Russia Braces Itself as Syrian Cease-fire Falters
- By Matthew Bodner
- Apr. 28 2016 13:52
- Last edited 14:15
Not two months have passed since President Vladimir Putin declared mission accomplished in Syria, and again the war-ravaged nation is on the brink. Russia's partial withdrawal coincided with the launch of a new round of UN-mediated talks in Geneva. But with negotiations falling apart, the status quo of full-blown civil war appears poised to return in the absence of a political settlement.
On April 21, representatives of the Syrian opposition walked out of the Geneva talks, citing continued attacks on civilians in the rebel stronghold of Aleppo, situated in northern Syria. As fighting flares up again, the United States and Russia appear to be losing what little control they had over the situation.
"Both sides are frustrated with the Geneva talks," says Yury Barmin, a Russian political analyst. "Russia sees that the United States failed to keep the [Syrian opposition] at the negotiating table, while the United States is frustrated with the buildup of Russian weapons near Aleppo." The situation is quickly reverting to pre-Geneva form, and Moscow faces the possibility of being stuck in Syria for the long term.
U.S. officials have expressed concern that Syrian President Bashar Assad is preparing a new assault on opposition territory, and The Wall Street Journal reported on April 20 that Russian artillery units were moving in, potentially to support a renewed offensive. But Barmin doubts this is the intent. Instead, "Russia's buildup is a means to send a signal that it is in the opposition's interests to stay at the talks."
Moscow is likewise frustrated at what it perceives to be a failure by the U.S.-backed opposition to distance themselves from Syria's local al-Qaida affiliate, the al-Nusra Front. The organization is not covered by the current, faltering cease-fire. The Syrian air force has used this as an excuse to hammer Aleppo with air strikes in recent days, and U.S.-backed opposition fighters and civilians have been hit by these attacks.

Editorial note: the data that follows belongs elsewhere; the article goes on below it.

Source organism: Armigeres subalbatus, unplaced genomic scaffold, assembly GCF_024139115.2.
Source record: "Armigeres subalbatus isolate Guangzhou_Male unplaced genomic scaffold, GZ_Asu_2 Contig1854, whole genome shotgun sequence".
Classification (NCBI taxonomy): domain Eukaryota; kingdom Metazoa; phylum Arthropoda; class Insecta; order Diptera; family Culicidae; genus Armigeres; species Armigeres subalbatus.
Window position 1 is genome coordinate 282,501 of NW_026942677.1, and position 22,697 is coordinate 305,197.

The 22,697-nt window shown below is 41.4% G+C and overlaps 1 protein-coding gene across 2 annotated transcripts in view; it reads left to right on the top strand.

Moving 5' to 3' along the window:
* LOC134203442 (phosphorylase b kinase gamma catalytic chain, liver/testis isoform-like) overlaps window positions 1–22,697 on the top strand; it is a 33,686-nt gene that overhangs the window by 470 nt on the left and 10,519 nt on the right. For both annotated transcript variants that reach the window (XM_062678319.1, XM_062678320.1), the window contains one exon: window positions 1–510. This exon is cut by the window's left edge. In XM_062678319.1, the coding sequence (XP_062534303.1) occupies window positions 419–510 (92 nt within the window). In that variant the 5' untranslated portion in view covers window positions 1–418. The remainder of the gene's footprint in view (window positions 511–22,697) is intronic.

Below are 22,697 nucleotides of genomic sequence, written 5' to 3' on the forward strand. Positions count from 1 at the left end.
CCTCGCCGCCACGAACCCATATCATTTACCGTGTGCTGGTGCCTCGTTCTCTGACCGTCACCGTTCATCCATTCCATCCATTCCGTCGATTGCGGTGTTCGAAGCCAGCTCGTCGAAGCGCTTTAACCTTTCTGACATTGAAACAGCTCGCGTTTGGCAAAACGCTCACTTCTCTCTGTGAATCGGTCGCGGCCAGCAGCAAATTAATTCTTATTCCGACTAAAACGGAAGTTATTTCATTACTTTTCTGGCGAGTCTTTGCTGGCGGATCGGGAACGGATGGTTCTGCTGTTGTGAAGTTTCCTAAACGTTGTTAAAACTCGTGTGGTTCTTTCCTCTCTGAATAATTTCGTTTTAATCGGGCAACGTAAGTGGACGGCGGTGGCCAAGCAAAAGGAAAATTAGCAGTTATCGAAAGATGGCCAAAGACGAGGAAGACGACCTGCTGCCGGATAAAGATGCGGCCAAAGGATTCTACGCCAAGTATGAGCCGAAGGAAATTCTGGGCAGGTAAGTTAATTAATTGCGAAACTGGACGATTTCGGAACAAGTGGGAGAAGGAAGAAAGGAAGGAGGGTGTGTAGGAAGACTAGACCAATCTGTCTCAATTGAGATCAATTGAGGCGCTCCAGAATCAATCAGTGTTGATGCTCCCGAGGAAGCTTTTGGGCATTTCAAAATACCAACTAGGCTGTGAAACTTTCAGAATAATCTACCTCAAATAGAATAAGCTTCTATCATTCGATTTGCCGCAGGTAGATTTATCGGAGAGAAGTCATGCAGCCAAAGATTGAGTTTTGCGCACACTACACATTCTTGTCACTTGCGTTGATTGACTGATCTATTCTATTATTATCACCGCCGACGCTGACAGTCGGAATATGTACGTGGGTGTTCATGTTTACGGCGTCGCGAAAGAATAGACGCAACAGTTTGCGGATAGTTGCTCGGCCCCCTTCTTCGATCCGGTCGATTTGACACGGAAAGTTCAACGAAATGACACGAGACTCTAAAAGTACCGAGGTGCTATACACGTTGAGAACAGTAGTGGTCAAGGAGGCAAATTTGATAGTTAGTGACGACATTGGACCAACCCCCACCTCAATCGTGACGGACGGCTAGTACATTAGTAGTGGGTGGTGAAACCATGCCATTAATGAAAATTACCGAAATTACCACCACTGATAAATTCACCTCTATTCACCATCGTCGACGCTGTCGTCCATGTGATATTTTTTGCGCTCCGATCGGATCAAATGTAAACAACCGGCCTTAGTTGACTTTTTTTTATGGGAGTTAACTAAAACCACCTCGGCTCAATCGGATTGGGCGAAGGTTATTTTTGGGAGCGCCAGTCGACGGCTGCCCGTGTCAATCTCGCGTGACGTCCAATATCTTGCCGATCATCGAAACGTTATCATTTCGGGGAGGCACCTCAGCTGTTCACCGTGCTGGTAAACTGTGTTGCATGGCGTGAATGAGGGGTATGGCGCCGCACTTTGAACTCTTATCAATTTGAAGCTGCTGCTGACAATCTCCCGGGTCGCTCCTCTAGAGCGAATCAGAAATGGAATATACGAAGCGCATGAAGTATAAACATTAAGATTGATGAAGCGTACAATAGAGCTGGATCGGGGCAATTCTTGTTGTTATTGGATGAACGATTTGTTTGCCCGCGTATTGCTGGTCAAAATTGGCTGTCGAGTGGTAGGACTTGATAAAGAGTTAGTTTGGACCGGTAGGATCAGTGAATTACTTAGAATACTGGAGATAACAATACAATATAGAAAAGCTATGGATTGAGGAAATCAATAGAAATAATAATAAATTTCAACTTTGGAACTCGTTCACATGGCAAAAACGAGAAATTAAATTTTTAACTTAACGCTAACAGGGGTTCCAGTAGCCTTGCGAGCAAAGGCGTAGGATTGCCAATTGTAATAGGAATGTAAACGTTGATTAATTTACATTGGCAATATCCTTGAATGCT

U.S. and Russian air strikes April 16-22
"There was a hope that once both sides were in Geneva, they would be able to start discussing political transition in Syria," Barmin says. Agreeing to a cease-fire, however, is easier than agreeing on the political future of the country, and on this a settlement has not been forthcoming. Fundamental differences continue to drive the conflict, and Assad appears to be in the driver's seat — not Putin.
It is in Moscow's best interest for talks to continue. Assad's military is weak, and continued fighting risks a regime collapse. Putin needs Assad's regime to survive to protect Russian military bases and other interests in Syria. But it also needs Assad to compromise, so that Russia can present itself as a crucial partner to the West in facilitating an end to the civil war.
The Syrian leader has shown little sign of backing down. "Assad has essentially shrugged off Moscow's interests, and he believes that Russia has no choice but to support the regime no matter how intransigent he gets in peace talks," says Vladimir Frolov, a Russian international affairs expert. "And he has been proven correct, for the moment. Moscow is kind of stuck in Syria."
Assad's obstinate stance risks creating real dilemmas for Russia. At times, it appears the embattled leader believes he can once again be ruler of all Syria. He has rejected several proposals calling for the federalization of Syria, or his stepping down as its leader. This position has complicated Moscow's support for Syrian Kurds, largely proffered to spite Turkey.
If Assad resumes offensives against opposition groups, especially in Aleppo, it will ultimately undermine Moscow's broader objective in Syria That is, to present itself as a useful and invaluable partner in the peace process. The more it appears that Putin doesn't have full control over the situation, the less valuable Moscow becomes for the peace process — leaving its place at the negotiating table increasingly vulnerable.
"The best strategy for Moscow," says Frolov, "would be to adopt a defensive posture in Syria: Protect its positions in Latakia and Tartus, while launching air strikes elsewhere only as a warning and only when Assad's position is seriously weakened."
Even this, of course, would be a tacit recognition by Putin that his mission has not been accomplished and that Assad is, in fact, the president driving events in Syria.